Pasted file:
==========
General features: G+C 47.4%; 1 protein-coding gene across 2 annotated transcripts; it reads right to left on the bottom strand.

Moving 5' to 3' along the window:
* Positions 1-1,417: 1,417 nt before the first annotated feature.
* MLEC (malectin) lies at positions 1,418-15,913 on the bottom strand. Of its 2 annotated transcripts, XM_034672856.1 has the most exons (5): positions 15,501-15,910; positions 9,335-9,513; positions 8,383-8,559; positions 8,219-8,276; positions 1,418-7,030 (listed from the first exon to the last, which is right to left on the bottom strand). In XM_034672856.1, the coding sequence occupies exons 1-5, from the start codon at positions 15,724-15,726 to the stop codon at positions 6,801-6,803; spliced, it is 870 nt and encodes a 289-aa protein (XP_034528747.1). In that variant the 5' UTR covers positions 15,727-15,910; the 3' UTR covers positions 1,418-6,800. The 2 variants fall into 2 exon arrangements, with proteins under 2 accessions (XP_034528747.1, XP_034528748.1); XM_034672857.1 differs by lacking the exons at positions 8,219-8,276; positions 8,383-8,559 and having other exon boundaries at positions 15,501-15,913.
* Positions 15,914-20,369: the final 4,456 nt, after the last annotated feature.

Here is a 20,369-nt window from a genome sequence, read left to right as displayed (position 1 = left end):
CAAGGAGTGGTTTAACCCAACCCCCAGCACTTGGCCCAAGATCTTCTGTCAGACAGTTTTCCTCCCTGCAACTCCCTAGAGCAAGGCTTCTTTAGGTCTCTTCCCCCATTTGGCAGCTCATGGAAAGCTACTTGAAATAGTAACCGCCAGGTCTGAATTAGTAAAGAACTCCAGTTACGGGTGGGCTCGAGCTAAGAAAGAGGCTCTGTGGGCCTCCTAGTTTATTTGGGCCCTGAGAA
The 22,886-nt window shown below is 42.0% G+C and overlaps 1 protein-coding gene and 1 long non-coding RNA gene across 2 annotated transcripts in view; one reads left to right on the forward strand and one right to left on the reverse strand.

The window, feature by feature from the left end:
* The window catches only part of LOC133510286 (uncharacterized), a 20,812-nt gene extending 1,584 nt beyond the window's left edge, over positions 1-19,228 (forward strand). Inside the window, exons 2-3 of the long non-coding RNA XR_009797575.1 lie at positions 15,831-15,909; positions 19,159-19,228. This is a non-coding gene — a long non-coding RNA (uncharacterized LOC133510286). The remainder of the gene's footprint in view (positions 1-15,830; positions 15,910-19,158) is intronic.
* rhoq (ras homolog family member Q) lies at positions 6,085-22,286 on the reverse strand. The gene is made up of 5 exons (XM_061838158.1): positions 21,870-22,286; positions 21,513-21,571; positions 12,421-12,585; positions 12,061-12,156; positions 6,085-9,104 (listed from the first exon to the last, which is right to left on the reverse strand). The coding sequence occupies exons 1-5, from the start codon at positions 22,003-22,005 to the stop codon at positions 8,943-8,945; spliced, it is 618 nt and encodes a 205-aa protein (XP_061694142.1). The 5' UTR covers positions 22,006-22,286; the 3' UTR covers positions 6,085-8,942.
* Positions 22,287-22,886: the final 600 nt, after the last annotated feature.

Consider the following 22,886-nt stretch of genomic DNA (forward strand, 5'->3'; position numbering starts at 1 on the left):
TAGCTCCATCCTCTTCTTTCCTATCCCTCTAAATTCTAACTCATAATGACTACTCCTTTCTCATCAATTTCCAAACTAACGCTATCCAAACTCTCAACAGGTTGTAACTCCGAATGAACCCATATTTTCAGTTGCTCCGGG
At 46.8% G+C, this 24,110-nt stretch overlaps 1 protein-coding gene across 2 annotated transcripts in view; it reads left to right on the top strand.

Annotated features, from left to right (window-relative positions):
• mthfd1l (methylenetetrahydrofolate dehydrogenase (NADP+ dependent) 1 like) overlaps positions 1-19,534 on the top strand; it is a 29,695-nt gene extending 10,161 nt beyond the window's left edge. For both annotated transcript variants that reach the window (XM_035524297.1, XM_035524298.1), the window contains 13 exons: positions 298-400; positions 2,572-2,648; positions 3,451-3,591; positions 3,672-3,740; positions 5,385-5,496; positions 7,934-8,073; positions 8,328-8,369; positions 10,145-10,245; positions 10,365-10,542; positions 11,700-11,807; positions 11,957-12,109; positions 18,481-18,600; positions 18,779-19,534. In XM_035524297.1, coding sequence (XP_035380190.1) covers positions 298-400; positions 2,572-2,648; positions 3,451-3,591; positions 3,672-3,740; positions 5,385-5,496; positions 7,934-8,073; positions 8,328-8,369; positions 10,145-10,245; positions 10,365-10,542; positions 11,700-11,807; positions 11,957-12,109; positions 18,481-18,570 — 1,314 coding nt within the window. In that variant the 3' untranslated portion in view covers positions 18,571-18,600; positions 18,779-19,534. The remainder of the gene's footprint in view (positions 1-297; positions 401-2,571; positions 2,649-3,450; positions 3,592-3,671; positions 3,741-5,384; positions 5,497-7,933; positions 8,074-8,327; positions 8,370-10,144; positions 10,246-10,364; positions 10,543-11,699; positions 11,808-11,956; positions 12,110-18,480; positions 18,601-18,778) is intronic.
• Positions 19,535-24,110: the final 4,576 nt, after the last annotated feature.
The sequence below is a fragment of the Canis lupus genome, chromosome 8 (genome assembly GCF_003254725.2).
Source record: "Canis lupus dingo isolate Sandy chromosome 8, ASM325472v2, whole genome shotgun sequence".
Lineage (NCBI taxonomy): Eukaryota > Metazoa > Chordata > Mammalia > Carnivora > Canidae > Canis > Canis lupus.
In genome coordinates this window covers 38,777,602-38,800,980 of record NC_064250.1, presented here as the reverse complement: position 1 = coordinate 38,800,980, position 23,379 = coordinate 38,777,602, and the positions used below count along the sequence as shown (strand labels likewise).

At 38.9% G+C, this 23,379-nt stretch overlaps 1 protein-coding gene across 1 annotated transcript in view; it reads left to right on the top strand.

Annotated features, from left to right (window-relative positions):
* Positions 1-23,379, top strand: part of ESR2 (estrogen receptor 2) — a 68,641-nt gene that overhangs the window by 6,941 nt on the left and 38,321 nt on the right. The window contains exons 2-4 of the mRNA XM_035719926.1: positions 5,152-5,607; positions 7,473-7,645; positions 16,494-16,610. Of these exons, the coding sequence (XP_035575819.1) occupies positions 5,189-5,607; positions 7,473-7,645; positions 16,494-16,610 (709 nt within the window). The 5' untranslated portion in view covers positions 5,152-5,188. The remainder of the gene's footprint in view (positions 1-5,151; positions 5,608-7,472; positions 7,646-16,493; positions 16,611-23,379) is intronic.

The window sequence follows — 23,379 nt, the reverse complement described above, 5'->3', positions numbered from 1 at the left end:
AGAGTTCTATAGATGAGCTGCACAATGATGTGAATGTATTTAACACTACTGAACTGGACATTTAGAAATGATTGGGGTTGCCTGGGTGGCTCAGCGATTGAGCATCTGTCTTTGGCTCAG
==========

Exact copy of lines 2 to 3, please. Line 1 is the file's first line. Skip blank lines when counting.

Moving 5' to 3' along the window:
* Positions 1-1,417: 1,417 nt before the first annotated feature.